Graphical projection

From Academic Kids

Graphical projection in the visual sciences is an imaging procedure the protocols of which preclude the necessity of mathematical calculation.

Graphical projection is a protocol by which an image of an imaginary three-dimensional object is projected onto a plane surface by the use of imaginary "projectors". The projected, mental image becomes the technicianís vision of his desired, finished picture. By following the protocol the technician may produce his invisioned picture on a plane surface, e.g., drawing paper. The protocols provide a uniform imaging procedure among people trained in technical graphics (mechanical drawing, computer aided design images, etc.).

Graphical projection contains three broad categories each with its own protocol: orthographic (for protocol, see orthographic projection) oblique (for protocol see oblique projection), and perspective (for protocol, see perspective projection).

Orthographic projection is derived from the principles of descriptive geometry and may produce an image of a specified, imaginary object as viewed from any direction of space. It is distinguished by parallel projectors from the imaged object and which intersect a plane of projection at right-angles. It is the projection type of choice for working drawings.


Within orthographic projection there is an ancillary category known as pictorials. Pictorials show an image of an object as viewed from a skew direction in order to reveal all three directions (axes) of space in one picture. Orthographic pictorial, rote, instrument drawings are often used to approximate graphical perspective projections, but there is attendant distortion in the approximation. Because Pictorial projections innately contain this distortion, in the rote, instrument drawing of Pictorials, great liberties may then be taken for economy of effort and best effect. Orthographic pictorials rely the technique of axonometric ("to measure along axes") projection.

A characteristic of axonometric projections/drawing is, one axis of space usually displays as vertical.

There are three categories of Pictorials within axonometric projection/drawing: osometric, diametric and trimetric. In isometric pictorials (for protocols see isometric projection), the direction of viewing is such that the three axes of space appear equally foreshortened, of which the displayed angles among them and also the scale of foreshortening are universally known. However in creating a final, isometric instrument drawing, in most cases a full-size scale, i.e., without using a foreshortening factor, is employed to good effect because the resultant distortion is difficult to perceive. In dimetric pictorials (for protocols see dimetric projection), the direction of viewing is such that two of the three axes of space appear equally foreshortened, of which the attendant scale and angles of presentation are determined according to the angle of viewing; the scale of the third direction (vertical) is determined separately. Approximations are common in dimetric drawings. In trimetric pictorials (for protocols see trimetric projection), the direction of viewing is such that all of the three axes of space appear unequally foreshortened. The scale along each of the three axes and the angles among them are determined separately as dictated by the angle of viewing. Approximations in Trimetric drawings are common.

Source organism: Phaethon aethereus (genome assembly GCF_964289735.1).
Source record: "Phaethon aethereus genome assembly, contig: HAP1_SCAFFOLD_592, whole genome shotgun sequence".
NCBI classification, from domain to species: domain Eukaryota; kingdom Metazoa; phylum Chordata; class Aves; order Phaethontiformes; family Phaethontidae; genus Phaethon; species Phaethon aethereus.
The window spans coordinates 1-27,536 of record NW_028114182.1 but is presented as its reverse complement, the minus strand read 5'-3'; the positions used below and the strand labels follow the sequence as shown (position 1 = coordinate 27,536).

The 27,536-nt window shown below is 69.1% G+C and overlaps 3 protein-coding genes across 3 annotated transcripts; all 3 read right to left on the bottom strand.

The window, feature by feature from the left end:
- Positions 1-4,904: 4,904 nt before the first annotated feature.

In oblique projections parallel projectors are imagined to emanate from all points of an imaginary object and which strike the projection plane at an angle other than ninety degrees - as opposed to orthographic projectors, which strike the plane of projection at ninety degrees. In orthographic and oblique projection, parallel lines in space appear parallel on the final, projected image. Because of its simplicity oblique Projection (for protocols see oblique projection) is used exclusively for pictorial purposes rather than for formal, working drawings. In an oblique pictorial drawing, the displayed angles among the axes as well as the foreshortening factors (scale) are arbitrary. The distortion created thereby is usually attenuated by aligning one plane of the imaged object to be parallel with the plane of projection thereby creating a true shape, full-size image of the chosen plane. This type of general oblique drawing is called a Cavalier projection. A special case is to draw the receding axis scale as half-size and at an angle of 45-degrees. This is called cabinet projection (for protocols see oblique projection). It is popular in furniture illustrations.


Classical, i.e., artificial (see perspective distortion) Perspective Projection is seldom technically regarded as a pictorial. Classical perspective projection is an attempt to reproduce the image beheld by the eye, i.e., to the eye, parallel lines in nature appear to intersect. Perspective projection is distinguished in that projectors from the imaged object are not parallel but concurrent at a single point (station point) and create an image thereby upon a projection plane (picture plane). The picture plane is arbitrarily positioned for convenience. (It should be parenthetically acknowledged that the eye itself produces an inherit distortion of nature. In nature parallel lines never intersect; in the image beheld by the eye parallel lines always intersect - as in the image of receding railroad tracks). Be aware that classical perspective projection, per se, produces an inherent distortion of the (distorted, per parenthetical note above) image beheld by the eye.

See also


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